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AngularJS Views And Directives

Jakob Jenkov
Last update: 2014-06-15

AngularJS Views and Directives Introduction

In the first text of this tutorial you saw how AngularJS splits an application into views, controllers and models (MVC). This text will dive deeper into how to create AngularJS views.

Before we start, let me first set up a simple AngularJS application which you can use to play around with the examples in this text:

<!DOCTYPE html>
<html>
<head>
  <script src="https://ajax.googleapis.com/ajax/libs/angularjs/1.2.5/angular.min.js"></script>
</head>

<body ng-app="myapp">

  <div ng-controller="MyController" >
      <span></span>
  </div>

  <script>
    angular.module("myapp", [])
    .controller("MyController", function($scope) {
      //empty controller function
    });
  </script>

</body>
</html>

AngularJS Directives

AngularJS views mix data from the model into an HTML template. You use AngularJS directives to tell AnguluarJS how to mix the data into the HTML template. This text will cover the most commonly used AngularJS directives.

Interpolation Directive

The interpolation directive is one of the most fundamental directives in AngujarJS. The interpolation directive inserts the result of an expression into the HTML template. You mark where to insert the expression using the {{ }} notation. Here is an example:

<div ng-controller="MyController" >
    <span>{{myData.text}}</span>
</div>

The HTML template is contained within the div element with the ng-controller attribute. Inside the HTML template is a span element, and inside this is an interpolation directive. This directive instructs AngularJS to insert the data value myData.text at the given location.

The interpolation directive can also insert data returned from functions of the model object. Here is an example:

  <div ng-controller="MyController" >
      <span>{{myData.textf()}}</span>
  </div>

  <script>
    angular.module("myapp", [])
    .controller("MyController", function($scope) {
      $scope.myData = {};
      $scope.myData.textf = function() { return "A text from a function"; };
    });
  </script>

In this example the interpolation directive {{myData.textf()}} will call the myData.textf() function on the $scope model object, and insert the text returned from that function into the HTML template.

The textf() function is inserted into the $scope.myData object inside the controller function, as you can see in the example.

ng-bind Directive

The ng-bind directive is an alternative to the interpolation directive. You use it by inserting an ng-bind attribute into the HTML element you want AngularJS to insert data into. Here is an example:

<div ng-controller="MyController" >
  <span ng-bind="myData.textf()"></span>
</div>

This will insert the data returned from the myData.text() function into the body of the span element. Notice how the {{ }} are not necessary around the expression inside the ng-bind attribute.

Escaping HTML From The Model

If the data obtained from the model contains HTML elements, these are escaped before being inserted into the HTML template. The escaping means that the HTML is displayed as text, and not as HTML.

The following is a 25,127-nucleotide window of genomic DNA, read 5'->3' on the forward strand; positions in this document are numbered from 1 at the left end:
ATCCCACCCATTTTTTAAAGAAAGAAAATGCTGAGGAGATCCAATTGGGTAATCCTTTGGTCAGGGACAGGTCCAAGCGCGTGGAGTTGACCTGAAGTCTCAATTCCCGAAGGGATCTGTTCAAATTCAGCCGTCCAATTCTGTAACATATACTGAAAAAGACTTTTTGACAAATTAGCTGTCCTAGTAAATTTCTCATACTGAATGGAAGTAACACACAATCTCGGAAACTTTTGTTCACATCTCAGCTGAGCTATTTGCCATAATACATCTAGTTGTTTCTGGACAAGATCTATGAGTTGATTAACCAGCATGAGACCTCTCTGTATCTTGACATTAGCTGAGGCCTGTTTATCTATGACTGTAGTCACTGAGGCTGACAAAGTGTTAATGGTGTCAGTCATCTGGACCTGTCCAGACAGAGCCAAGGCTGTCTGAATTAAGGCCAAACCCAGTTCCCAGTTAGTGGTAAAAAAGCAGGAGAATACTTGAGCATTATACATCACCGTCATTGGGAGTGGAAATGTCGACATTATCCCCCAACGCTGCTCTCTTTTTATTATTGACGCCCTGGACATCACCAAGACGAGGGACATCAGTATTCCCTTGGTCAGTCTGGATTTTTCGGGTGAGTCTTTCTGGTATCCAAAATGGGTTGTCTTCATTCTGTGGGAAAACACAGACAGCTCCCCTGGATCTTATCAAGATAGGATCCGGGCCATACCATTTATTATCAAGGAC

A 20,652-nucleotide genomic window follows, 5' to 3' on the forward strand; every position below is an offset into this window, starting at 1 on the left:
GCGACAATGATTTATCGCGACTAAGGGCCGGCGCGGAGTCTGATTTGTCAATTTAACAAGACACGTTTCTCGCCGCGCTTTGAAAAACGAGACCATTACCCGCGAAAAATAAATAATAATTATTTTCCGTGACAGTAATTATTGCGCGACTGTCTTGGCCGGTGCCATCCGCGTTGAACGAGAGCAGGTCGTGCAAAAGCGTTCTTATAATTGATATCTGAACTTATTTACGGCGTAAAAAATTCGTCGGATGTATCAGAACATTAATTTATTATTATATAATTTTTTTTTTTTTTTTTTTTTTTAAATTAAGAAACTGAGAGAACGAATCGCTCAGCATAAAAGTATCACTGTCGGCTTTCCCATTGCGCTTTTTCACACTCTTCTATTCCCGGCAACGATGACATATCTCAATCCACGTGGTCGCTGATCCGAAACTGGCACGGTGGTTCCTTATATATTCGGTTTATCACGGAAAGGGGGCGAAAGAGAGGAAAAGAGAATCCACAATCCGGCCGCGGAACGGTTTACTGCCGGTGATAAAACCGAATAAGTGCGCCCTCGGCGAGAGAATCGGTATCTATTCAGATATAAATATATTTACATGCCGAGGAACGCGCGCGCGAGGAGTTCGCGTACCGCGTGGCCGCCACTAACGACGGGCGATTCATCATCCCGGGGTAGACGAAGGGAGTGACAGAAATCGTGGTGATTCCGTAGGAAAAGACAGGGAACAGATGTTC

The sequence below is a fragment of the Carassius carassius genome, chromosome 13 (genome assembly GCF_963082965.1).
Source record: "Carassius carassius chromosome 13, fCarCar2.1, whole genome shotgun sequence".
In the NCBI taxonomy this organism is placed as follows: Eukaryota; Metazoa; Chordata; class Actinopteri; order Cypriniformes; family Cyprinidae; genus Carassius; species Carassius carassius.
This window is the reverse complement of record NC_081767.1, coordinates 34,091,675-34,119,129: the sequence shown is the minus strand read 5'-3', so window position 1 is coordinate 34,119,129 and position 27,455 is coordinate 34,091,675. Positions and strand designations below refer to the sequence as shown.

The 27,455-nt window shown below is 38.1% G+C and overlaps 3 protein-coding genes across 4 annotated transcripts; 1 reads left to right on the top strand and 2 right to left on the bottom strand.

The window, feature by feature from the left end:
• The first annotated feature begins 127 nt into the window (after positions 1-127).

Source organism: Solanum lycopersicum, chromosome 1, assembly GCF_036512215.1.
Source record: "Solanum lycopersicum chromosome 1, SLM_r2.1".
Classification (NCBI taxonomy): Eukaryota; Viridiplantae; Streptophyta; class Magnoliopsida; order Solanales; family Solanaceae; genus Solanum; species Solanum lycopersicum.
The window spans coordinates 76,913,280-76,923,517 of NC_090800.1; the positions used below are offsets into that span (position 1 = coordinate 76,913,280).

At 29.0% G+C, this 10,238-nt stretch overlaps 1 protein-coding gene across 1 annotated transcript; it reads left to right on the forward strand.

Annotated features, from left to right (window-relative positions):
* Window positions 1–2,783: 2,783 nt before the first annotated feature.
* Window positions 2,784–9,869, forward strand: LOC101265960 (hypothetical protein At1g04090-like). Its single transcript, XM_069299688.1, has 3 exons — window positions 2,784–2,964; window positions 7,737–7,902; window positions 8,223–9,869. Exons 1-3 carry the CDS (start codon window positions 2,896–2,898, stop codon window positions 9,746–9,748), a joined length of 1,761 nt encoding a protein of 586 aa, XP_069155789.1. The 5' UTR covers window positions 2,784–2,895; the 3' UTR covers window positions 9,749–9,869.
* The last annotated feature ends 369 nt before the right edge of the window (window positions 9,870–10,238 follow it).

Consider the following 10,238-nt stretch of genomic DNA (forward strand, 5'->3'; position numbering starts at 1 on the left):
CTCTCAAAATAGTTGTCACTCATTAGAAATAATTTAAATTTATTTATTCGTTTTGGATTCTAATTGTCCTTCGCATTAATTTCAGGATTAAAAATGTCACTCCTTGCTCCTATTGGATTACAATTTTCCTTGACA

This is done to prevent HTML injection attacks. For instance, in a chat application somebody might insert a <script> element with JavaScript into a chat message. If this element was not escaped, anyone seeing the chat message might have the <script> element executed. With the HTML escaping the <script> element will just be displayed as text.

You can disable the HTML escaping by using the ng-bind-html-unsafe directive, like this:

<div ng-controller="MyController" >
  <span ng-bind-html-unsafe="myData.textf()"></span>
</div>

You should be really careful when disabling HTML escaping. Make sure that no HTML is displayed which is not trusted.

Conditional Rendering

AngularJS can show or hide HTML depending on the state of data in the model. You do so using a set of AngularJS directives which are created specifically for that purpose. I will cover these directives in the following sections.

ng-show + ng-hide Directives

The ng-show and ng-hide directives are used to show or hide an HTML element depending on data in the model. These two directives do the same thing, but are each other's opposites. Here are two examples:

  <div ng-controller="MyController" >
      <span ng-show="myData.showIt"></span>
      <span ng-hide="myData.showIt"></span>
  </div>

  <script>
    angular.module("myapp", [])
    .controller("MyController", function($scope) {
      $scope.myData = {};
      $scope.myData.showIt = true;
    });
  </script>

This example creates two span elements. One has an ng-show directive and the other has an ng-hide directive. Both directives look at the myData.showIt boolean variable to determine if they should show or hide the span element. The ng-show directive will show the element if the model value is true, and hide the element if the model value is false. The ng-hide directive will do the opposite: Hide the span element if the model value is true, and show it if the model value is false.